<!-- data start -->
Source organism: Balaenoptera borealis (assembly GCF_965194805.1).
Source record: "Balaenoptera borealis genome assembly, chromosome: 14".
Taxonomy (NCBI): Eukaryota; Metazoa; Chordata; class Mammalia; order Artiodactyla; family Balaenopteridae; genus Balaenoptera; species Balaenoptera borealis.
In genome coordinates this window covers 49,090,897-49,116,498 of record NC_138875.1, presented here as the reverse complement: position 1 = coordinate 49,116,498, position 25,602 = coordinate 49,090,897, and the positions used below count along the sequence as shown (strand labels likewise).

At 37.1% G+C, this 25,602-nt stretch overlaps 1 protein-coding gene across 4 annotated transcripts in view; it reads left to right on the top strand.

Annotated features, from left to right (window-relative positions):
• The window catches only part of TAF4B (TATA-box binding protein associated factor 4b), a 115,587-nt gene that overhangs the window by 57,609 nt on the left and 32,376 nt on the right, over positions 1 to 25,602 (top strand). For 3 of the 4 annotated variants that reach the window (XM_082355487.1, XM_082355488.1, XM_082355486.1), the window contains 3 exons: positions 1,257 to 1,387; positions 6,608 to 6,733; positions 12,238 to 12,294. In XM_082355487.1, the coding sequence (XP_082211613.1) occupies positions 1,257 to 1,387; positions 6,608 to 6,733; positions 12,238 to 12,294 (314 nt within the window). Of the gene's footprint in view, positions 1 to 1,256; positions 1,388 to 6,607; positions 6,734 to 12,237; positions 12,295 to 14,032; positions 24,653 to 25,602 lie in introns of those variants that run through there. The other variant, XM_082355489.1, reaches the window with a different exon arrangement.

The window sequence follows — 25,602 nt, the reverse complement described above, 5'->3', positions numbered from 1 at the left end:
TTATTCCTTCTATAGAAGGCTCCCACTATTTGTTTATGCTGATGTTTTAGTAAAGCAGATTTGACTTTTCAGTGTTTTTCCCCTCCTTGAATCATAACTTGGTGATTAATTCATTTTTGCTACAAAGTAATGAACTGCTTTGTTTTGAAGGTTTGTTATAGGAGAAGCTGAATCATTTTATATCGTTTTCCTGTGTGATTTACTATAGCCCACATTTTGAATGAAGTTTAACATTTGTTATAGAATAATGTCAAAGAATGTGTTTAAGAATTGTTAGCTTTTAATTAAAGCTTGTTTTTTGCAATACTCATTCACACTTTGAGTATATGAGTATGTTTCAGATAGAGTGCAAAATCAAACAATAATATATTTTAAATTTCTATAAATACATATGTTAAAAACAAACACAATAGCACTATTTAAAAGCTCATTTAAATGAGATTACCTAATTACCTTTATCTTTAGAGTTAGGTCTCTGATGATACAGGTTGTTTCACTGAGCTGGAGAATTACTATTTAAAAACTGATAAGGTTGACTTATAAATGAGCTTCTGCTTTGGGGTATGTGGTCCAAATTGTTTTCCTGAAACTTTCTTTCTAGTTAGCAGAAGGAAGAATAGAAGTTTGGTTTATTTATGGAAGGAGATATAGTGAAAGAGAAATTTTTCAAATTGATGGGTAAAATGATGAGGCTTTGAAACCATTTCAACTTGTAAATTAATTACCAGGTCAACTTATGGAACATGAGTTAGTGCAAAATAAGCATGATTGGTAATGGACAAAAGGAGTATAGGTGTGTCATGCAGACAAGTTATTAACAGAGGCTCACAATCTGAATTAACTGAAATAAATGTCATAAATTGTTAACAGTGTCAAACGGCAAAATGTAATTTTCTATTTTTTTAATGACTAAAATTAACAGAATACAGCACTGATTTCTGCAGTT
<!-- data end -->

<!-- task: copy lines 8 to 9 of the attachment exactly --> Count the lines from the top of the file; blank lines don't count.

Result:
The window sequence follows — 25,602 nt, the reverse complement described above, 5'->3', positions numbered from 1 at the left end:
TTATTCCTTCTATAGAAGGCTCCCACTATTTGTTTATGCTGATGTTTTAGTAAAGCAGATTTGACTTTTCAGTGTTTTTCCCCTCCTTGAATCATAACTTGGTGATTAATTCATTTTTGCTACAAAGTAATGAACTGCTTTGTTTTGAAGGTTTGTTATAGGAGAAGCTGAATCATTTTATATCGTTTTCCTGTGTGATTTACTATAGCCCACATTTTGAATGAAGTTTAACATTTGTTATAGAATAATGTCAAAGAATGTGTTTAAGAATTGTTAGCTTTTAATTAAAGCTTGTTTTTTGCAATACTCATTCACACTTTGAGTATATGAGTATGTTTCAGATAGAGTGCAAAATCAAACAATAATATATTTTAAATTTCTATAAATACATATGTTAAAAACAAACACAATAGCACTATTTAAAAGCTCATTTAAATGAGATTACCTAATTACCTTTATCTTTAGAGTTAGGTCTCTGATGATACAGGTTGTTTCACTGAGCTGGAGAATTACTATTTAAAAACTGATAAGGTTGACTTATAAATGAGCTTCTGCTTTGGGGTATGTGGTCCAAATTGTTTTCCTGAAACTTTCTTTCTAGTTAGCAGAAGGAAGAATAGAAGTTTGGTTTATTTATGGAAGGAGATATAGTGAAAGAGAAATTTTTCAAATTGATGGGTAAAATGATGAGGCTTTGAAACCATTTCAACTTGTAAATTAATTACCAGGTCAACTTATGGAACATGAGTTAGTGCAAAATAAGCATGATTGGTAATGGACAAAAGGAGTATAGGTGTGTCATGCAGACAAGTTATTAACAGAGGCTCACAATCTGAATTAACTGAAATAAATGTCATAAATTGTTAACAGTGTCAAACGGCAAAATGTAATTTTCTATTTTTTTAATGACTAAAATTAACAGAATACAGCACTGATTTCTGCAGTT